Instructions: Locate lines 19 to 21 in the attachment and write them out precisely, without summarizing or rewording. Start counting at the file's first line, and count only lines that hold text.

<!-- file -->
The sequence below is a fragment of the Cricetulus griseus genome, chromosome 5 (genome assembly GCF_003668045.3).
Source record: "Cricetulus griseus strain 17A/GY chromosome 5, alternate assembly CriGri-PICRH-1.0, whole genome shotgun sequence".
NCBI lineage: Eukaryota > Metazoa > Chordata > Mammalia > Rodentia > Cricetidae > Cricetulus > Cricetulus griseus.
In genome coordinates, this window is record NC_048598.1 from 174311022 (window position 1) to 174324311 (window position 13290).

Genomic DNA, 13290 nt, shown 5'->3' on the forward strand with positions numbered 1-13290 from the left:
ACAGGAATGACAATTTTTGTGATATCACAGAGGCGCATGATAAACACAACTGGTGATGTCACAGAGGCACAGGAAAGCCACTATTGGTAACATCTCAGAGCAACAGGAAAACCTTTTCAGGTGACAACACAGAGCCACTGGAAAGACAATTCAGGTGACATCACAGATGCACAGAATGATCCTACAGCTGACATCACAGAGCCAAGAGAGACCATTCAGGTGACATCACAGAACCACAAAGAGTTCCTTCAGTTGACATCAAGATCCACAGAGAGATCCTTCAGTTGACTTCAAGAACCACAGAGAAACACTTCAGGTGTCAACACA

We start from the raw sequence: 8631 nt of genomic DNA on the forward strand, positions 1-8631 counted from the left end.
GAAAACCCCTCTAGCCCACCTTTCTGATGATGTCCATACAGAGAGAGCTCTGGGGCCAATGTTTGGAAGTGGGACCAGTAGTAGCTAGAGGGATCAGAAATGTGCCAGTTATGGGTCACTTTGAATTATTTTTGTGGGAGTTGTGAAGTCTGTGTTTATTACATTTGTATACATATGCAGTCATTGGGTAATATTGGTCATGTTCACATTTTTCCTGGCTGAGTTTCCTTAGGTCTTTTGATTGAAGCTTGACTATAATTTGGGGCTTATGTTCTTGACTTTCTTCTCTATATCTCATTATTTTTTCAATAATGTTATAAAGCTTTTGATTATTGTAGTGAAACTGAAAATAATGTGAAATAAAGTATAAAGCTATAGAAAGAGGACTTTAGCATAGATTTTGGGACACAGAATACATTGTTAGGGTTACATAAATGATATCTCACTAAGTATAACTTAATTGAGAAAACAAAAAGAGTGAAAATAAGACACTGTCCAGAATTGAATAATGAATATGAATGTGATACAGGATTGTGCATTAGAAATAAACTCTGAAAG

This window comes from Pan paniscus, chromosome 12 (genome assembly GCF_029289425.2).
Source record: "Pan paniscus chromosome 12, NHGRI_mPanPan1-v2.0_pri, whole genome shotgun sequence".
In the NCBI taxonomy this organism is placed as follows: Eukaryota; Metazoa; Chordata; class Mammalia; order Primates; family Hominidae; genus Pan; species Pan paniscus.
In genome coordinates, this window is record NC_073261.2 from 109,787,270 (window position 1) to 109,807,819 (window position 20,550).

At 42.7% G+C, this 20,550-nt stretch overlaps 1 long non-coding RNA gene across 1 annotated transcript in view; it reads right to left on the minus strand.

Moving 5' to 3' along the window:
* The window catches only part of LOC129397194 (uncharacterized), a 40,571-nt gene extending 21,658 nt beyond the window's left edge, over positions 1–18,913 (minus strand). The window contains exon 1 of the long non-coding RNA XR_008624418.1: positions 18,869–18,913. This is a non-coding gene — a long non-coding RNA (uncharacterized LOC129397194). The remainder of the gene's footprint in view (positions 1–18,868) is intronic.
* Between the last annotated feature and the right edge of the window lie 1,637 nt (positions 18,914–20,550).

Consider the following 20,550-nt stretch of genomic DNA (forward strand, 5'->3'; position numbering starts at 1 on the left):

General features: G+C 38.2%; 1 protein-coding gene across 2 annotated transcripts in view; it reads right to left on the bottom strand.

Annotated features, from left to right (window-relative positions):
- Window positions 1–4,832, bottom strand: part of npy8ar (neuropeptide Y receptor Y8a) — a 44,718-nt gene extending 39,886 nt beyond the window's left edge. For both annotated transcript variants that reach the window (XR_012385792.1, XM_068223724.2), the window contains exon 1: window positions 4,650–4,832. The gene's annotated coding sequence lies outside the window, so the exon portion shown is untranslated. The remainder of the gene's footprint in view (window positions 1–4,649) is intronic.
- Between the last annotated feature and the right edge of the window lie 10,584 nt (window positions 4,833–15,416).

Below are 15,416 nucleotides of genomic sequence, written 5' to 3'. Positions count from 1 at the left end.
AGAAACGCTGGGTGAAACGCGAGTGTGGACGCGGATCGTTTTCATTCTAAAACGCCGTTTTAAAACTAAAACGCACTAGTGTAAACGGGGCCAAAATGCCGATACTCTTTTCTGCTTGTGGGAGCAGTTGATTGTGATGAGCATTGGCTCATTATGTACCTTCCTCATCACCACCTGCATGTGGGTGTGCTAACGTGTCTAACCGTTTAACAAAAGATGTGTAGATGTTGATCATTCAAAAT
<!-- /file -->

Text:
Annotated features, from left to right (window-relative positions):
- Window positions 1–4,832, bottom strand: part of npy8ar (neuropeptide Y receptor Y8a) — a 44,718-nt gene extending 39,886 nt beyond the window's left edge. For both annotated transcript variants that reach the window (XR_012385792.1, XM_068223724.2), the window contains exon 1: window positions 4,650–4,832. The gene's annotated coding sequence lies outside the window, so the exon portion shown is untranslated. The remainder of the gene's footprint in view (window positions 1–4,649) is intronic.
- Between the last annotated feature and the right edge of the window lie 10,584 nt (window positions 4,833–15,416).